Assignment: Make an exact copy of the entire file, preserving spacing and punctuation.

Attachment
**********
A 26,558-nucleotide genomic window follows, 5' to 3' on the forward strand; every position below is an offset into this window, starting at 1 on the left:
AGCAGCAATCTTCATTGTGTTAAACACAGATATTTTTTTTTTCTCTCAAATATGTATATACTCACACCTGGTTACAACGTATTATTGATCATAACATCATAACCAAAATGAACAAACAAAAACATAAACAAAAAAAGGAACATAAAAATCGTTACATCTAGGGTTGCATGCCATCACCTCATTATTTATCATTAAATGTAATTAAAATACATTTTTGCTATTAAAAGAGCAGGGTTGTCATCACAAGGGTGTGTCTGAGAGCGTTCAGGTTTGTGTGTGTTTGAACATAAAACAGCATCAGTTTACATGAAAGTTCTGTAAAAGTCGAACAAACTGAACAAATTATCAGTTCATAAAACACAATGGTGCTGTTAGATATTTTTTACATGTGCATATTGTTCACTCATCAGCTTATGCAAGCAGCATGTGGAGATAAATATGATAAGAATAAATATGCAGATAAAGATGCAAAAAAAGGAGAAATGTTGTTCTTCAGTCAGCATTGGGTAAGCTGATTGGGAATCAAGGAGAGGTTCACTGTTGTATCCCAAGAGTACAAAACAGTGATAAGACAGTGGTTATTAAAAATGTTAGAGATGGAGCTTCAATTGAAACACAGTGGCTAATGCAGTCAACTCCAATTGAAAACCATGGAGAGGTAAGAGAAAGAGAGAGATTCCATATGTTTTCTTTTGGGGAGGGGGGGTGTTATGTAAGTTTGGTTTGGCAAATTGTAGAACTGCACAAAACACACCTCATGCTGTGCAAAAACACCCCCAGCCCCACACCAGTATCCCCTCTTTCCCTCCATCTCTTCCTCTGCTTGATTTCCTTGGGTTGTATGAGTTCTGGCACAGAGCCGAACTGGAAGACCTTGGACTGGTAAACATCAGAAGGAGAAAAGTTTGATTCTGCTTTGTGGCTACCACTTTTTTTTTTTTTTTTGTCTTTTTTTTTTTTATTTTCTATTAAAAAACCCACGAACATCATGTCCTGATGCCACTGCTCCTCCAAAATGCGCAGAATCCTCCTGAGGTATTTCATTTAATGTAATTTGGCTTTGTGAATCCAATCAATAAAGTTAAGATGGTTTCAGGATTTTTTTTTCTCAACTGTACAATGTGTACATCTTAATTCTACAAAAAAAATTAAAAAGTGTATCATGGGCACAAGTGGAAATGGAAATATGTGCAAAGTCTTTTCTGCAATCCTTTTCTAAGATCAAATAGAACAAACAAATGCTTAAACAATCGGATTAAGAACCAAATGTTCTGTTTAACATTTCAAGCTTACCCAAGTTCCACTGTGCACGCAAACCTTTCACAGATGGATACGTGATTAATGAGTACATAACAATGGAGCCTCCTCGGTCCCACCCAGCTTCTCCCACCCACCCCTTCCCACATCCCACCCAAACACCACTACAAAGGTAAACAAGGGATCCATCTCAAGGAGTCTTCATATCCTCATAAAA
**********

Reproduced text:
A 26,558-nucleotide genomic window follows, 5' to 3' on the forward strand; every position below is an offset into this window, starting at 1 on the left:
AGCAGCAATCTTCATTGTGTTAAACACAGATATTTTTTTTTTCTCTCAAATATGTATATACTCACACCTGGTTACAACGTATTATTGATCATAACATCATAACCAAAATGAACAAACAAAAACATAAACAAAAAAAGGAACATAAAAATCGTTACATCTAGGGTTGCATGCCATCACCTCATTATTTATCATTAAATGTAATTAAAATACATTTTTGCTATTAAAAGAGCAGGGTTGTCATCACAAGGGTGTGTCTGAGAGCGTTCAGGTTTGTGTGTGTTTGAACATAAAACAGCATCAGTTTACATGAAAGTTCTGTAAAAGTCGAACAAACTGAACAAATTATCAGTTCATAAAACACAATGGTGCTGTTAGATATTTTTTACATGTGCATATTGTTCACTCATCAGCTTATGCAAGCAGCATGTGGAGATAAATATGATAAGAATAAATATGCAGATAAAGATGCAAAAAAAGGAGAAATGTTGTTCTTCAGTCAGCATTGGGTAAGCTGATTGGGAATCAAGGAGAGGTTCACTGTTGTATCCCAAGAGTACAAAACAGTGATAAGACAGTGGTTATTAAAAATGTTAGAGATGGAGCTTCAATTGAAACACAGTGGCTAATGCAGTCAACTCCAATTGAAAACCATGGAGAGGTAAGAGAAAGAGAGAGATTCCATATGTTTTCTTTTGGGGAGGGGGGGTGTTATGTAAGTTTGGTTTGGCAAATTGTAGAACTGCACAAAACACACCTCATGCTGTGCAAAAACACCCCCAGCCCCACACCAGTATCCCCTCTTTCCCTCCATCTCTTCCTCTGCTTGATTTCCTTGGGTTGTATGAGTTCTGGCACAGAGCCGAACTGGAAGACCTTGGACTGGTAAACATCAGAAGGAGAAAAGTTTGATTCTGCTTTGTGGCTACCACTTTTTTTTTTTTTTTTGTCTTTTTTTTTTTTATTTTCTATTAAAAAACCCACGAACATCATGTCCTGATGCCACTGCTCCTCCAAAATGCGCAGAATCCTCCTGAGGTATTTCATTTAATGTAATTTGGCTTTGTGAATCCAATCAATAAAGTTAAGATGGTTTCAGGATTTTTTTTTCTCAACTGTACAATGTGTACATCTTAATTCTACAAAAAAAATTAAAAAGTGTATCATGGGCACAAGTGGAAATGGAAATATGTGCAAAGTCTTTTCTGCAATCCTTTTCTAAGATCAAATAGAACAAACAAATGCTTAAACAATCGGATTAAGAACCAAATGTTCTGTTTAACATTTCAAGCTTACCCAAGTTCCACTGTGCACGCAAACCTTTCACAGATGGATACGTGATTAATGAGTACATAACAATGGAGCCTCCTCGGTCCCACCCAGCTTCTCCCACCCACCCCTTCCCACATCCCACCCAAACACCACTACAAAGGTAAACAAGGGATCCATCTCAAGGAGTCTTCATATCCTCATAAAA